If you have been injured at work, you may be considering, or even in the process of filing for Workers Compensation. You may not know what to expect from the process. You may not even know if your benefits will be enough.
Depending on your state, Workers Compensation laws and procedures may differ a bit, but the basic process is the same. You begin by filing a claim. This claim is review for validity. Assuming that your claim is approved, you will begin receiving a weekly benefit package.
Now we get to the important question. How much is my Workers Compensation claim worth? In other words, will I still be able to pay my bills? Benefit amounts will differ depending on the severity of the injury. If an injury leaves the employee totally unable to work, the benefit amount is based on a fixed formula. For an injury which allows one to continue working in a limited capacity, the benefit amount is based on a rating system adapted by the American Medical Association. In this system, physical function is assessed, and a disability percentage is given to determine one’s ability to perform job functions. This AMA impairment rating, and the subsequent multiplying factor, would establish your benefit amount.
Again, some states differ when figuring out your benefit amount. General consensus among most states is that you are entitled to up to two-thirds of your average weekly income for an injury resulting in total disability. In most states, however, your benefit amount is usually limited by an established average income within your state. For example, if you get injured at work, where you receive $1000 a week, then you would be entitled to up to $666.67 per week in Workers Compensation benefits. However, if you live in a state with a lower average income, that limits the maximum benefit that you can receive. If you were earning the same $1000 per week in Kansas, for example, then you would be limited to the current average income of $546 per week.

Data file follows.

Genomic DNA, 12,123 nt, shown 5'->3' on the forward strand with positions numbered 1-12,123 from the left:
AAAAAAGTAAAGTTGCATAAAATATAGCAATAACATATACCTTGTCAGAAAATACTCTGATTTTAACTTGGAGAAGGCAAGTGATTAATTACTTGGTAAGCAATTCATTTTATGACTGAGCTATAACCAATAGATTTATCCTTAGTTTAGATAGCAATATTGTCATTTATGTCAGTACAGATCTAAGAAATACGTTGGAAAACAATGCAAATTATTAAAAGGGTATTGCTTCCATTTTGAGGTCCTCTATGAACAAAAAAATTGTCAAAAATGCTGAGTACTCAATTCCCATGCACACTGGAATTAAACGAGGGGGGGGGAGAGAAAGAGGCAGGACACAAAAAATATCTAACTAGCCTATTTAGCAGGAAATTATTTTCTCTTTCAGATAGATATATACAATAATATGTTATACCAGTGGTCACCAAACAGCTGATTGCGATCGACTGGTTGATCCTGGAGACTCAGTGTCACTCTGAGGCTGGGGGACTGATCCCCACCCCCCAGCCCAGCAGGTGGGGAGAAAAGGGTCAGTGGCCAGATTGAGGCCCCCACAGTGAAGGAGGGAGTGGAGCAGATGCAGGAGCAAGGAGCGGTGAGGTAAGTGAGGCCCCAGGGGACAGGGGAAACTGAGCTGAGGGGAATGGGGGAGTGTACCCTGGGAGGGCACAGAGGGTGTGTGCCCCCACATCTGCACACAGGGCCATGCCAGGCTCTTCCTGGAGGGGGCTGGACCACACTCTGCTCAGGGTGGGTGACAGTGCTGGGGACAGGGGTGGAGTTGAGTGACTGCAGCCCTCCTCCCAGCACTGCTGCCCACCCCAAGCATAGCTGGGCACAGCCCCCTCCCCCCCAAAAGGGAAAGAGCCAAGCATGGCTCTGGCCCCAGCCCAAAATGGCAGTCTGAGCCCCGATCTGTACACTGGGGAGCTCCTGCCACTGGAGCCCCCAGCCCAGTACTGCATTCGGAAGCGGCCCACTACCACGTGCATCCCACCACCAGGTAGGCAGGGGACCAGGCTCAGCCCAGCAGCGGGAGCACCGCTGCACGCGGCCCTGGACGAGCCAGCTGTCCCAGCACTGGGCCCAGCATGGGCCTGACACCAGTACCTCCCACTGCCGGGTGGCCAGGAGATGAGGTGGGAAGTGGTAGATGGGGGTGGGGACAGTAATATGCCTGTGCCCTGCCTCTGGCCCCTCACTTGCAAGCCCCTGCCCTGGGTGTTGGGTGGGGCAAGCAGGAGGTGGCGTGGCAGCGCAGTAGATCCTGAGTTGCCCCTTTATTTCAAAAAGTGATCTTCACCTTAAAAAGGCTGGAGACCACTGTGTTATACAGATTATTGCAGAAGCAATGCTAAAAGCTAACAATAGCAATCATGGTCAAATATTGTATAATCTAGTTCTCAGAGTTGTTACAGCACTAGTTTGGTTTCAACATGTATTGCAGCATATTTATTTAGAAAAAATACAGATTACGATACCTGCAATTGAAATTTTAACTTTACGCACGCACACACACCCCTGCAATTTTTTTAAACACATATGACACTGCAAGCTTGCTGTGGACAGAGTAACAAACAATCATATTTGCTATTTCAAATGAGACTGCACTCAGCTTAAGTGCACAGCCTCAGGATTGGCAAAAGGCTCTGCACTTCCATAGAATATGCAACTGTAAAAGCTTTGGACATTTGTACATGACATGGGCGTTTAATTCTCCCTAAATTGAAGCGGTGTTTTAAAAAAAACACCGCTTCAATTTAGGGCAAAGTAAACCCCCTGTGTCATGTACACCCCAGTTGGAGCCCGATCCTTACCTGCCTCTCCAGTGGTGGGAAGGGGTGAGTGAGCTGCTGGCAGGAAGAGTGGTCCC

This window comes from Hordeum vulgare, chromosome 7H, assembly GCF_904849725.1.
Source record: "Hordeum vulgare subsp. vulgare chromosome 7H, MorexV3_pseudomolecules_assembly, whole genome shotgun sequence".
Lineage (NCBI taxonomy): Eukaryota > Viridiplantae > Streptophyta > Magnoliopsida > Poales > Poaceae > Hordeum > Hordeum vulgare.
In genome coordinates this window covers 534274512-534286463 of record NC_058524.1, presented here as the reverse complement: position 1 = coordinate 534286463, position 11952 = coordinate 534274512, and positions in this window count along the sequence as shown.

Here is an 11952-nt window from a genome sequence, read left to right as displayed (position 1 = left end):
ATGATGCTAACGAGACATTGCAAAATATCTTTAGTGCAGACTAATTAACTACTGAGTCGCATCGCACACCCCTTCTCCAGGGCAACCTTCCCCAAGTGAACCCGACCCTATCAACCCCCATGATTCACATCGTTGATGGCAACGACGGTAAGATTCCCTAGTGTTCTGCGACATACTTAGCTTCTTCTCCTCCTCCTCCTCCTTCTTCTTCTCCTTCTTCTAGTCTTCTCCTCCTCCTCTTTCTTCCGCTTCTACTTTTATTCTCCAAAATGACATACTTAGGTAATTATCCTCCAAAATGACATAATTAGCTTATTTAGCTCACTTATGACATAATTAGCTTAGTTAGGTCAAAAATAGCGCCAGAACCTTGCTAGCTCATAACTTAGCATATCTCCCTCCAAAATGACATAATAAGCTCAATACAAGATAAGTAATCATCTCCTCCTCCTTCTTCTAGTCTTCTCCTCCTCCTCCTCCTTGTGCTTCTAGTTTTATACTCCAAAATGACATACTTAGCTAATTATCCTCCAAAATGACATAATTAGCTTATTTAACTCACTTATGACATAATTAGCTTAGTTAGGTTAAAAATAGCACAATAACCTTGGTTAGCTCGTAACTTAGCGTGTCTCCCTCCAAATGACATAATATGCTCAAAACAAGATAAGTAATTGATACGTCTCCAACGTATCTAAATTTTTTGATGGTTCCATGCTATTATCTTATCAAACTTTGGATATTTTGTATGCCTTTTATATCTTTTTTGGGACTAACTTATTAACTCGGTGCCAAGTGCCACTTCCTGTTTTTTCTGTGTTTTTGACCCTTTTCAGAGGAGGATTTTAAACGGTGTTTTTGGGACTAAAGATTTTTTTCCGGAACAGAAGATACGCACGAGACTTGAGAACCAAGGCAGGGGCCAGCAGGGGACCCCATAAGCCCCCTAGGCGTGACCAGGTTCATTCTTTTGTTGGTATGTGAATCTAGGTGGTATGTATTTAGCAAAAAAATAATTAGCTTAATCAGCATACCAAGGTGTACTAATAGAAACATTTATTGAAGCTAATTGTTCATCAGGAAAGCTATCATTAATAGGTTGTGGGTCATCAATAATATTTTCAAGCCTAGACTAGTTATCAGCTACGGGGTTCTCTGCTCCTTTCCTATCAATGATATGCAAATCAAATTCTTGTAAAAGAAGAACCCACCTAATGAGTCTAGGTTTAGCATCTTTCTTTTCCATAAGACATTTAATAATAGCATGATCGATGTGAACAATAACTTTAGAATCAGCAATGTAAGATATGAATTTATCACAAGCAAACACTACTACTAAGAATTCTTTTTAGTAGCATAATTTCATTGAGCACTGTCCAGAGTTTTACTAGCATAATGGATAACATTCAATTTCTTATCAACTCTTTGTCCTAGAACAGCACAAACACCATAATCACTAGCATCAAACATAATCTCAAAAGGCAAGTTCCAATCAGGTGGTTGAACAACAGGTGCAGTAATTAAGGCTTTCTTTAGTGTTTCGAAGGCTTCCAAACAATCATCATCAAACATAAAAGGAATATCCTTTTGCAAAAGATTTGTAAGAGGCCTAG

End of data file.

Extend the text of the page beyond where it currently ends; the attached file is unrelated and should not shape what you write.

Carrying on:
In comparison, a worker who is only partially disabled by an injury would receive substantially less. In these cases, an AMA impairment rating would be established before the benefit amount could be determined. For the purpose of comparison, we will assume that the same employee makes the same $1000 per week. That employee is then injured at work, becoming partially disabled, and an AMA impairment rating of 25% is given. A 25% AMA impairment rating carries with it a factor of 1.15. If you multiply these together, you are left with a disability rating of 27.5%. This rating is then multiplied by the maximum benefit amount for a total disability, which leaves a maximum partial disability benefit of $183.33 per week.